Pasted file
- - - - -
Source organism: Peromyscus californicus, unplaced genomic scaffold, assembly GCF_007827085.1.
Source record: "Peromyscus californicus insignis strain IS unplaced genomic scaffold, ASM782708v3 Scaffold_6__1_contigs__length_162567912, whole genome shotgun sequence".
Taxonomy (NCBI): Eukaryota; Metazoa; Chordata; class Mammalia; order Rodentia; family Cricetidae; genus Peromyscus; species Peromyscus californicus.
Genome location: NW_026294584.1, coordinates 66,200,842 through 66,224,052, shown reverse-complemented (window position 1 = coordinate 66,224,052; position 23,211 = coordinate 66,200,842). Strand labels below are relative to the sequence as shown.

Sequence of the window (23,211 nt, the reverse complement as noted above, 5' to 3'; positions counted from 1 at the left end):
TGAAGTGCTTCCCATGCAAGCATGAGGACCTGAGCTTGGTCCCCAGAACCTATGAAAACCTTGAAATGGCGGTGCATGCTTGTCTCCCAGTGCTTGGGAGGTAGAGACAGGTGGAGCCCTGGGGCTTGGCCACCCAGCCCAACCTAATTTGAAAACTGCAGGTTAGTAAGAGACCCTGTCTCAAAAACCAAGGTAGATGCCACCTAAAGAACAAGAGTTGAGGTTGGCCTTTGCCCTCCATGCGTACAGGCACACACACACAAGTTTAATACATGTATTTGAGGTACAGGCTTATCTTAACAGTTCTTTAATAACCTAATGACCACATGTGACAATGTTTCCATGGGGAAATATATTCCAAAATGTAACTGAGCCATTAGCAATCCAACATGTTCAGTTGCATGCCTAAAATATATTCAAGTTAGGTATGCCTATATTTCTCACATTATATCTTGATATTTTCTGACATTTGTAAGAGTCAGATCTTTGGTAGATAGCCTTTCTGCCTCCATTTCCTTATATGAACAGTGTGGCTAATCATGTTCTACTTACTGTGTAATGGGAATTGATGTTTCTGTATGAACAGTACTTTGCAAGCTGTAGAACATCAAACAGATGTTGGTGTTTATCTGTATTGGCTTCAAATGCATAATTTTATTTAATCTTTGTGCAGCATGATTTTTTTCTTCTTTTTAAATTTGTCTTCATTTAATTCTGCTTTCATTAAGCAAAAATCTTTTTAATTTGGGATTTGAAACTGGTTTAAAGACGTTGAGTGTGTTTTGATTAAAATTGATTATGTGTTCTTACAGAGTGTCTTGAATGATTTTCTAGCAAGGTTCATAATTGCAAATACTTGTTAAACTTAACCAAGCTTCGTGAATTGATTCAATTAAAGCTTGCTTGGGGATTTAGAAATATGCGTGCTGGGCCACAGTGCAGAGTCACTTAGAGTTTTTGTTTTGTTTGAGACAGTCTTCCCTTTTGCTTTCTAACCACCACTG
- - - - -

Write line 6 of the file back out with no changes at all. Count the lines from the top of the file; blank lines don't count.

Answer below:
TGAAGTGCTTCCCATGCAAGCATGAGGACCTGAGCTTGGTCCCCAGAACCTATGAAAACCTTGAAATGGCGGTGCATGCTTGTCTCCCAGTGCTTGGGAGGTAGAGACAGGTGGAGCCCTGGGGCTTGGCCACCCAGCCCAACCTAATTTGAAAACTGCAGGTTAGTAAGAGACCCTGTCTCAAAAACCAAGGTAGATGCCACCTAAAGAACAAGAGTTGAGGTTGGCCTTTGCCCTCCATGCGTACAGGCACACACACACAAGTTTAATACATGTATTTGAGGTACAGGCTTATCTTAACAGTTCTTTAATAACCTAATGACCACATGTGACAATGTTTCCATGGGGAAATATATTCCAAAATGTAACTGAGCCATTAGCAATCCAACATGTTCAGTTGCATGCCTAAAATATATTCAAGTTAGGTATGCCTATATTTCTCACATTATATCTTGATATTTTCTGACATTTGTAAGAGTCAGATCTTTGGTAGATAGCCTTTCTGCCTCCATTTCCTTATATGAACAGTGTGGCTAATCATGTTCTACTTACTGTGTAATGGGAATTGATGTTTCTGTATGAACAGTACTTTGCAAGCTGTAGAACATCAAACAGATGTTGGTGTTTATCTGTATTGGCTTCAAATGCATAATTTTATTTAATCTTTGTGCAGCATGATTTTTTTCTTCTTTTTAAATTTGTCTTCATTTAATTCTGCTTTCATTAAGCAAAAATCTTTTTAATTTGGGATTTGAAACTGGTTTAAAGACGTTGAGTGTGTTTTGATTAAAATTGATTATGTGTTCTTACAGAGTGTCTTGAATGATTTTCTAGCAAGGTTCATAATTGCAAATACTTGTTAAACTTAACCAAGCTTCGTGAATTGATTCAATTAAAGCTTGCTTGGGGATTTAGAAATATGCGTGCTGGGCCACAGTGCAGAGTCACTTAGAGTTTTTGTTTTGTTTGAGACAGTCTTCCCTTTTGCTTTCTAACCACCACTG